Retail Transformation in the Middle East – Why You Need to Get Your Customer Data Architecture Right

Retail Transformation in the Middle East – Why You Need to Get Your Customer Data Architecture Right

This is a two-part series on how offline retailers in the Middle East can leverage the power of digital transformation to succeed through a customer-centric, data-driven mindset in the COVID-19 era

$2.1 trillion. – That’s how much of a loss the global retail industry is going to encounter in the current COVID-19 situation – in 2020 alone. That’s a de-growth of almost 10%. 

Sure – consumer behaviour is evolving, purchase patterns are undergoing a metamorphosis, and spending habits are throwing conventional trend analysis into a limbo.

In fact, according to the recent National Retail Federation (NRF) survey, some key consumer behavioural changes that have come to light during this time offer fast food-for-thought:

  • 9 in 10 consumers have changed their traditional shopping habits, due to COVID-19
  • More than half of the consumers have ordered products online that they would typically purchase at a physical store 
  • Nearly 6 in 10 consumers say they are worried about going to the store due to the fear of being infected  

But, it’s not all doom and gloom, if you’re in the offline retail business. It’s really not!

At such a time, you need to pivot to or strengthen your existing online business strategy.

Don’t look at this situation merely as a challenge; it’s a substantial opportunity to jumpstart a new growth engine, through your website or mobile app.

It also allows you to breathe new life into your O2O (Online-to-Offline) commerce model to be better positioned when the situation begins to approach some sense of normalcy. 

For context, the O2O commerce revolution gained momentum in 2016 when Jack Ma, Founder of Alibaba, spoke about the “New Retail” era driven by “the integration of online, offline, logistics, and data across a single value chain.”

Before you double-down on your efforts to turn your e-commerce website or mobile app into a conversion catalyst, you need to get your customer data architecture in place and firing on all cylinders.

Also Read: Is Growth Marketing the Answer to Budget Cuts?

What is Customer Data Architecture?

This defines how customer data would flow across various sources and channels within your organisation. It outlines how this data will be controlled and leveraged across functions.

Your CRM system would be one component of this elaborate architecture.

However, a simple CRM system has significant limitations. It would be best if you thought above and beyond to maximise the utility of your first-party data.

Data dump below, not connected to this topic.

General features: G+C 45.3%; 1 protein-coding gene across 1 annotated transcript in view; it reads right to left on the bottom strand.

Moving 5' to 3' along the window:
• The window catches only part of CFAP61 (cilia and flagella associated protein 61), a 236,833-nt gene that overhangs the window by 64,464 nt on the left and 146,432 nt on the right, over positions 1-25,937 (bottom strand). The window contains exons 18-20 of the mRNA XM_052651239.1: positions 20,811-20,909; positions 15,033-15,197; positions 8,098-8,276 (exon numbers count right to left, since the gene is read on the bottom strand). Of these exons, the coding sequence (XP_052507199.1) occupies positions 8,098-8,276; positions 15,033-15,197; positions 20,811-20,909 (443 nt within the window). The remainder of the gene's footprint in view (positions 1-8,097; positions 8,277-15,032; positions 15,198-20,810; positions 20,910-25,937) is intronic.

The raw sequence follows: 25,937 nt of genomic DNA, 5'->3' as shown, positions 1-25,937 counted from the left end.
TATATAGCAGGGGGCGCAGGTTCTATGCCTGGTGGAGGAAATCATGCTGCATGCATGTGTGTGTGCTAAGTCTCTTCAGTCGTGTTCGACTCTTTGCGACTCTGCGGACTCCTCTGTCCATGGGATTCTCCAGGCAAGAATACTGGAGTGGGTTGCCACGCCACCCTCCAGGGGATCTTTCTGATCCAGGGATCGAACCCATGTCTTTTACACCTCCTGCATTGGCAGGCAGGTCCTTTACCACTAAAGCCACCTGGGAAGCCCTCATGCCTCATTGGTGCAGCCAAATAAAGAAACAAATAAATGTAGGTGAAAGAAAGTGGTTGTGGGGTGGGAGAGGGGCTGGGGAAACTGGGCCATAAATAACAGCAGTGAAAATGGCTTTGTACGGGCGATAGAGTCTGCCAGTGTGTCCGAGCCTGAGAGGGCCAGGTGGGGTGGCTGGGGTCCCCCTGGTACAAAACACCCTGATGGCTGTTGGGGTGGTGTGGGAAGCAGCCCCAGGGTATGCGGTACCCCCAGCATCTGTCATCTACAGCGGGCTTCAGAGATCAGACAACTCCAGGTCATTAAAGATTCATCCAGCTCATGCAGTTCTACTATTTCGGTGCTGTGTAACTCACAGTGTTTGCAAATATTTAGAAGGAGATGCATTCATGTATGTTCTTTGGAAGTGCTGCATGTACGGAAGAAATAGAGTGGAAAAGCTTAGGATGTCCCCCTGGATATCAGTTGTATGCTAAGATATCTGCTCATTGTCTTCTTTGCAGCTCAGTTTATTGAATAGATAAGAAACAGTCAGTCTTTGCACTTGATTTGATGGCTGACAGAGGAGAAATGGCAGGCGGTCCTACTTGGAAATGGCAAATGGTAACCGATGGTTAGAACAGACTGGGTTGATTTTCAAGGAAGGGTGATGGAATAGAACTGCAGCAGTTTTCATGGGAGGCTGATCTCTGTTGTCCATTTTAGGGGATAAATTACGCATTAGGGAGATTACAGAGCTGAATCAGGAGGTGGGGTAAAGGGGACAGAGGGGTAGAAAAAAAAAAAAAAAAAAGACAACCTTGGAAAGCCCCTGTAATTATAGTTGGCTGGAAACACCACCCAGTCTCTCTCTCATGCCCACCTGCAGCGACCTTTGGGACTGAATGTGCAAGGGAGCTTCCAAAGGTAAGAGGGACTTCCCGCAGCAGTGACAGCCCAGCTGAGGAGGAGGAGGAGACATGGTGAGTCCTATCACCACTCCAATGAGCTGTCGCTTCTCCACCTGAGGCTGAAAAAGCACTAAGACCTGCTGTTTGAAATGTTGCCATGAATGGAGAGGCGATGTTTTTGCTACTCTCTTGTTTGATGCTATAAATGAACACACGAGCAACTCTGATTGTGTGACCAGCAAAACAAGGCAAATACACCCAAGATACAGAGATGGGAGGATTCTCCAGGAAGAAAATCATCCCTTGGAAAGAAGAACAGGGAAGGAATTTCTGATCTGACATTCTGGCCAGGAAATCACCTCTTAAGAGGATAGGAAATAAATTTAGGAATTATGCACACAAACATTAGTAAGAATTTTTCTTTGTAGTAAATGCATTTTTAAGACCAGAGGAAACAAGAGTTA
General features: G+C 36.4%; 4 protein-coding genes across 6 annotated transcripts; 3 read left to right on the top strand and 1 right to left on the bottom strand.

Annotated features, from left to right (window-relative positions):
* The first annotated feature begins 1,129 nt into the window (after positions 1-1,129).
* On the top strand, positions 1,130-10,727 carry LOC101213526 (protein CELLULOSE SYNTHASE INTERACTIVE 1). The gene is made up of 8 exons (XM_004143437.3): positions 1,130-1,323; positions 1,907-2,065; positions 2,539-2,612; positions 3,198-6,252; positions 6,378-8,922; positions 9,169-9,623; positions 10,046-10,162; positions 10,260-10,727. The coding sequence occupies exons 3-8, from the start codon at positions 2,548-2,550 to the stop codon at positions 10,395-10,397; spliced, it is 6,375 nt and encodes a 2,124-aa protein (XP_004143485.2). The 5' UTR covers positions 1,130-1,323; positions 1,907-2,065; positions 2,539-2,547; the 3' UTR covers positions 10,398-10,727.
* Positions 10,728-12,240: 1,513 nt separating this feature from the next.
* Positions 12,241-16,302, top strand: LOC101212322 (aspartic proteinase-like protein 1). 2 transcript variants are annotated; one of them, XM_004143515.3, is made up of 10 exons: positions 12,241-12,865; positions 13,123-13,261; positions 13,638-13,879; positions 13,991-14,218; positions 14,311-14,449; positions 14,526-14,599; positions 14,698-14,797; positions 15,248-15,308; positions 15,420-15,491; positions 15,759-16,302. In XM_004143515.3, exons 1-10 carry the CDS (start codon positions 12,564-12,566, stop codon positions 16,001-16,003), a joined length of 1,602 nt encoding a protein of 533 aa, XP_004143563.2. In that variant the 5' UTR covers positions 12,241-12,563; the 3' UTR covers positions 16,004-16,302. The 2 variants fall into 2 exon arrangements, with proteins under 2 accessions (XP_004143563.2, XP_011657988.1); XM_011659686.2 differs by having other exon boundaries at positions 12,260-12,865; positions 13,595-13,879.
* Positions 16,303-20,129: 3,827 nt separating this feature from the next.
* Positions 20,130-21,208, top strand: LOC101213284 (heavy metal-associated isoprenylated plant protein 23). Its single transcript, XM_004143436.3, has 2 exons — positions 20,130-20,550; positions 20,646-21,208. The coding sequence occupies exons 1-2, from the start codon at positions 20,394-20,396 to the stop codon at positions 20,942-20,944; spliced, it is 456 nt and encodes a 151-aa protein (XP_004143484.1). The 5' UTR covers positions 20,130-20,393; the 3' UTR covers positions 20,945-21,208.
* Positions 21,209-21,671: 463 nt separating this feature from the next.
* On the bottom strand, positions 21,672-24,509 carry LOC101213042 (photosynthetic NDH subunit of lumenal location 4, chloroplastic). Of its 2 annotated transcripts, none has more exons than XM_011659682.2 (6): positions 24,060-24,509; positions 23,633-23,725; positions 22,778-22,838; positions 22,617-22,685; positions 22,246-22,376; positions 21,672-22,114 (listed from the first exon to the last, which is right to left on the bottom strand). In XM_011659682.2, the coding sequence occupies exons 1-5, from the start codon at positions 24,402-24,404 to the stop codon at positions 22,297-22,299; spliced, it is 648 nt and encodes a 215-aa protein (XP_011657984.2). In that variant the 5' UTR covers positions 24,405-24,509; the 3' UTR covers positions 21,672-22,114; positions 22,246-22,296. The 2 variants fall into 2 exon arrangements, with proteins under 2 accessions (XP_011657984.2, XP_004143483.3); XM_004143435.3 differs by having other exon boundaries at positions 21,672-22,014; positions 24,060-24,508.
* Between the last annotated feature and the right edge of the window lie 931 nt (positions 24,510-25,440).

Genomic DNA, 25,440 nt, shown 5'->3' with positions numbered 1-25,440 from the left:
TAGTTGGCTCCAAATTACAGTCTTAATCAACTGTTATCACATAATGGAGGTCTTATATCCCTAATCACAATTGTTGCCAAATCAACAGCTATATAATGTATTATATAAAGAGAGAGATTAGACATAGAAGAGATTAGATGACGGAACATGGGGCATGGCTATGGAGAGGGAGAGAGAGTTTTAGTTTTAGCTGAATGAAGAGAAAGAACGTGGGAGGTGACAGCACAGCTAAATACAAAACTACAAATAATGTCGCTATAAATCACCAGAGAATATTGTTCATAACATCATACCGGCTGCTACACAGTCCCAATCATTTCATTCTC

And, that’s where a Customer Data Platform (CDP) comes into the picture.

What is a Customer Data Platform?

Customer Data Platform (CDP) is pre-packaged and often configurable software that enables you to develop a unified, persistent, and real-time enriched view of individual customers.

This is facilitated by data from interactions across sources (both offline and online), platforms, channels, and devices. 

A CDP ensures that your customer data doesn’t exist in silos and flows across and interacts with such data across systems within the overarching architecture.

Couple this with a powerful delivery engine, such as a multi-channel marketing automation platform, and you can unlock the power of delivering personalised customer experiences at scale.

Also Read: CDP Alone Won’t Solve Your Data Problems

Why Do You Need a Unified Customer View?

1. Understand your digital customers better: Even a basic CDP will help you capture and collate the following critical first-party customer-specific data-points:

  • Demographics: Name, age, gender, customer type 
  • Geolocation: Location, IP address, timezone, etc.
  • Technographic (device-related): Device type and model, OS, browser version, etc.
  • Behavioural: Products viewed, clicked-on, added to wishlist or cart, products purchased, recency and frequency of purchase, average time spent per shopping session, average order value, responses to marketing campaigns across email, push notifications, SMS, etc.

2. Combine both in-store and online data-points:

The essence of an omnichannel shopping experience lies in extending a similar customer experience across all channels and platforms.

And, for that to happen your in-store and online data-points for the same customer have to be combined to enrich the unified view further.

  • What products did a particular customer purchase in your retail outlet? 
  • What mode of payment did your customer use? 
  • Is your customer part of your loyalty program? Do your customers prefer shopping in-store more during sales?

Consolidate all such relevant data-points into a single source of truth that will equip you with the foundation to better understand and service your customers with speed, context, relevance, and value.

3. Improve customer segmentation and develop a personalisation strategy:

Once you have a unified view on every individual customer, you can analyse and segment your customers based on both attributes (geolocation, iPhone vs. Android smartphone, etc.) and activities (customer actions and inactions).

You can then craft and deliver 1:1 contextual experiences across your website, mobile app, and marketing channels. 

Hyper-personalisation in terms of relevant product and content recommendations, the right channels and send-times – tailor-made to individual customers will then become the springboard towards re-growth for you.

What Next?

In my next post I will outline how you can develop and deploy an effective personalisation strategy.

But, a personalisation strategy is only as good as the customer data you gather, consolidate, and mine for granular insights.

So, get started today, because you know what they say:

“All change is hard at first, messy in the middle, but glorious in the end.”